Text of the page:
Overall Grade- C    Content Grade- A

I wrote this post and then looked at an old comment I made when it first came out.  Looks like I thought it could be a good TV series then and still do now!  Some things never change! Funny.  (And I was right on about Lowry focusing more on characters than setting which is unusual for dystopian novels)

the giver 6 months

5 thoughts on “The Giver: A Review

  1. I am the other way around concerning the movie. I actually loved the scenes in which the Giver and Jonas interact, it was everything else which bored me. The unnecessary love story, the power play in the background, the whole chase towards the end…the only addition which I think was a smart one was showing how the moment Jonas leaves the perimeter affects the people back home.

    I think what is really wrong with the movie is the approach. It starts with this unnecessary monologue about how the society came to be and so on. What makes the book so clever is that it spends time to show a society which is seemingly perfect, only to destruct it then piece by piece. Plus, the movie toned down some of the most shocking moments, like Jonas realizing that the girl he likes is actually already killing the old people she loves so much, or the casual way everyone talks about going elsewhere until it is revealed what this actually means. It never addresses how Jonas in the beginning says that the Christmas memory felt great but also dangerous because of the open flames. It doesn’t really built up the suspense the way it should but could, no matter if it is a movie about an old man and a boy sharing memories or not. Sometimes less is more.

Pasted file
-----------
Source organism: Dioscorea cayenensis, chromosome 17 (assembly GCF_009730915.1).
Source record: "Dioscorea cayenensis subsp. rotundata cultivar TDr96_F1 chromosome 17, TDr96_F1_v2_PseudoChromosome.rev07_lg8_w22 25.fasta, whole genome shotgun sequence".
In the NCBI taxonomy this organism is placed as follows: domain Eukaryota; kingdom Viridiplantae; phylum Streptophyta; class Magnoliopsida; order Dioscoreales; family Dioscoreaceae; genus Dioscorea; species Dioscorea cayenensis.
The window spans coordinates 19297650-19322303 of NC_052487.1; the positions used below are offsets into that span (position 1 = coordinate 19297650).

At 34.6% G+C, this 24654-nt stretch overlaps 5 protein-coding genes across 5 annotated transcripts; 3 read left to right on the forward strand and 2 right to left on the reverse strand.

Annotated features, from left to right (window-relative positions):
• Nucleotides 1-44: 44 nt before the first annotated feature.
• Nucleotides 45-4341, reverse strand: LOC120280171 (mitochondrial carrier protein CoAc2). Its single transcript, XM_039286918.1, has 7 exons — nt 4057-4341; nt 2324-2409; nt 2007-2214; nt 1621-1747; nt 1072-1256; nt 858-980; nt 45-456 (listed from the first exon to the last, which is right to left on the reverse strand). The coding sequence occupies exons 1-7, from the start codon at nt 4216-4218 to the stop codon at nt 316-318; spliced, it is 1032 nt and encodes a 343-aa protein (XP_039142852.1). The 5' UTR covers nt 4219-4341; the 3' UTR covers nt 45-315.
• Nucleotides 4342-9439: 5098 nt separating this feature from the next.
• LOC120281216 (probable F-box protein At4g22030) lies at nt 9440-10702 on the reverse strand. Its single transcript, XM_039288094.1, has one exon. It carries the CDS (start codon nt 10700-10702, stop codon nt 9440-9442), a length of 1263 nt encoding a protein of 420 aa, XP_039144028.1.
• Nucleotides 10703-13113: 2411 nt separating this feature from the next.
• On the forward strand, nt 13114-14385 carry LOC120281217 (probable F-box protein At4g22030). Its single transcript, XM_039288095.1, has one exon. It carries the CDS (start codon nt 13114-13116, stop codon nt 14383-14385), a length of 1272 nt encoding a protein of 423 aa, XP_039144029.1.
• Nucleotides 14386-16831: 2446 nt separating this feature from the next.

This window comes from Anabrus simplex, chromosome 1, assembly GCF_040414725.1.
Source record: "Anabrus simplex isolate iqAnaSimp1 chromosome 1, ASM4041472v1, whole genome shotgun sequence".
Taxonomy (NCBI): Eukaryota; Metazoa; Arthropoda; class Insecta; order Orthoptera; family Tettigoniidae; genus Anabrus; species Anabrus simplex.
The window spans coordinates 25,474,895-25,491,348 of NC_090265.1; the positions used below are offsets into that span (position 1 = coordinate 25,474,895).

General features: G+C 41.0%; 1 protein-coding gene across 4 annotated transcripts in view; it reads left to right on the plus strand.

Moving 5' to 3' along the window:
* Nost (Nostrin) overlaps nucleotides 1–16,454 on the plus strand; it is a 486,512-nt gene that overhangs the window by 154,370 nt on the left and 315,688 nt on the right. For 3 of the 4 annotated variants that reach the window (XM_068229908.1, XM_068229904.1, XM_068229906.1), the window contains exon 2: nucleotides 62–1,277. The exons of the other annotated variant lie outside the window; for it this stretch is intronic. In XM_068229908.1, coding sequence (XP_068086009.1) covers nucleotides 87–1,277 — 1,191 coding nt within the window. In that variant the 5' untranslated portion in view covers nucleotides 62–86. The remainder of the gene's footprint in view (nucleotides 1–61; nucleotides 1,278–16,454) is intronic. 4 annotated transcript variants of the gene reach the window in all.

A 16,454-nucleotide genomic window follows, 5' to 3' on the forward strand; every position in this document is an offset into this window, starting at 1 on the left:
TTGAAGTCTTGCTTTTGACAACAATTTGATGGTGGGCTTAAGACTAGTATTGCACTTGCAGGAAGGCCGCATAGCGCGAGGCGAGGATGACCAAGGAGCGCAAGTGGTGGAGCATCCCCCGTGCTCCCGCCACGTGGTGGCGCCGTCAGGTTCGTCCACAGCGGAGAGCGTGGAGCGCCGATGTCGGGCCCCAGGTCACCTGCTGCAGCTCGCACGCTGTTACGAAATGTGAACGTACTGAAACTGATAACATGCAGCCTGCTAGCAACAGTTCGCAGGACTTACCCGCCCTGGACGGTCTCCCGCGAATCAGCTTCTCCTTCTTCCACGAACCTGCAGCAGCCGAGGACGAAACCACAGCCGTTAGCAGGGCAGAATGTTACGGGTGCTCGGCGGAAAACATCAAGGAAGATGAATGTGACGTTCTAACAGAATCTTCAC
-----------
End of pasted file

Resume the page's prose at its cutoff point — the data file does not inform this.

Liked by 1 person

    1. I see what you are saying. They had some good interactions but I just didnt think the sharing of the memories was quite right. It wasnt specific enough. Kind of a flash of images instead of a story. Aside from the war scene it wasnt shocking enough.

      That’s true about how the book shows the society. Like in the book the Dad seems great making the reveal of what he does all the more shocking. Here he’s always kind of suspect. It’s just a tough story to translate into a movie.

      Like

    1. Nothing saves a film like low expectations. I gave it a C which I thought was generous. To me a C is average but not horrendous. I just love the book so it’s a bummer

      Liked by 1 person